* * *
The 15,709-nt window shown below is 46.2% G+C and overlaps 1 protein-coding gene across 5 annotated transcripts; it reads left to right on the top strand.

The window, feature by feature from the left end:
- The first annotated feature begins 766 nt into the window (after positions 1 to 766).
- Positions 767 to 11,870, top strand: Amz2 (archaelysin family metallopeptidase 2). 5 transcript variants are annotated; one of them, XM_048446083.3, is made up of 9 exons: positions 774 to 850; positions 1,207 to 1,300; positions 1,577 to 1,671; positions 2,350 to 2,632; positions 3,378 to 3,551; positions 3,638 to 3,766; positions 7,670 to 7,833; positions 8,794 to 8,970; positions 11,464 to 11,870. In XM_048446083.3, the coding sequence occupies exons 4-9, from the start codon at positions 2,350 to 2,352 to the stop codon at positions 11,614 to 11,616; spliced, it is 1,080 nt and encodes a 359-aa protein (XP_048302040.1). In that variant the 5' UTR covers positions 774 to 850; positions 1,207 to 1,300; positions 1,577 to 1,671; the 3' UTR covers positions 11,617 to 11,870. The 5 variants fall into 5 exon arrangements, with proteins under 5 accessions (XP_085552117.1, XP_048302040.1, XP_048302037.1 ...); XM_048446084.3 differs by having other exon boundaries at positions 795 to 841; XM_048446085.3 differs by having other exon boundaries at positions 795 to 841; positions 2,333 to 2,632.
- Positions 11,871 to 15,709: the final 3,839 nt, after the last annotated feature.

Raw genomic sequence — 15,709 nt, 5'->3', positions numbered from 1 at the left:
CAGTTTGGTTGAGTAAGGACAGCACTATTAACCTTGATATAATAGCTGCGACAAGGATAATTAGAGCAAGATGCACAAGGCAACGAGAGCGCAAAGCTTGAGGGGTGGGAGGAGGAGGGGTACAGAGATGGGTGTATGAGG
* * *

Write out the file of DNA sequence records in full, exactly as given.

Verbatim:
The 15,709-nt window shown below is 46.2% G+C and overlaps 1 protein-coding gene across 5 annotated transcripts; it reads left to right on the top strand.

The window, feature by feature from the left end:
- The first annotated feature begins 766 nt into the window (after positions 1 to 766).
- Positions 767 to 11,870, top strand: Amz2 (archaelysin family metallopeptidase 2). 5 transcript variants are annotated; one of them, XM_048446083.3, is made up of 9 exons: positions 774 to 850; positions 1,207 to 1,300; positions 1,577 to 1,671; positions 2,350 to 2,632; positions 3,378 to 3,551; positions 3,638 to 3,766; positions 7,670 to 7,833; positions 8,794 to 8,970; positions 11,464 to 11,870. In XM_048446083.3, the coding sequence occupies exons 4-9, from the start codon at positions 2,350 to 2,352 to the stop codon at positions 11,614 to 11,616; spliced, it is 1,080 nt and encodes a 359-aa protein (XP_048302040.1). In that variant the 5' UTR covers positions 774 to 850; positions 1,207 to 1,300; positions 1,577 to 1,671; the 3' UTR covers positions 11,617 to 11,870. The 5 variants fall into 5 exon arrangements, with proteins under 5 accessions (XP_085552117.1, XP_048302040.1, XP_048302037.1 ...); XM_048446084.3 differs by having other exon boundaries at positions 795 to 841; XM_048446085.3 differs by having other exon boundaries at positions 795 to 841; positions 2,333 to 2,632.
- Positions 11,871 to 15,709: the final 3,839 nt, after the last annotated feature.

Raw genomic sequence — 15,709 nt, 5'->3', positions numbered from 1 at the left:
CAGTTTGGTTGAGTAAGGACAGCACTATTAACCTTGATATAATAGCTGCGACAAGGATAATTAGAGCAAGATGCACAAGGCAACGAGAGCGCAAAGCTTGAGGGGTGGGAGGAGGAGGGGTACAGAGATGGGTGTATGAGG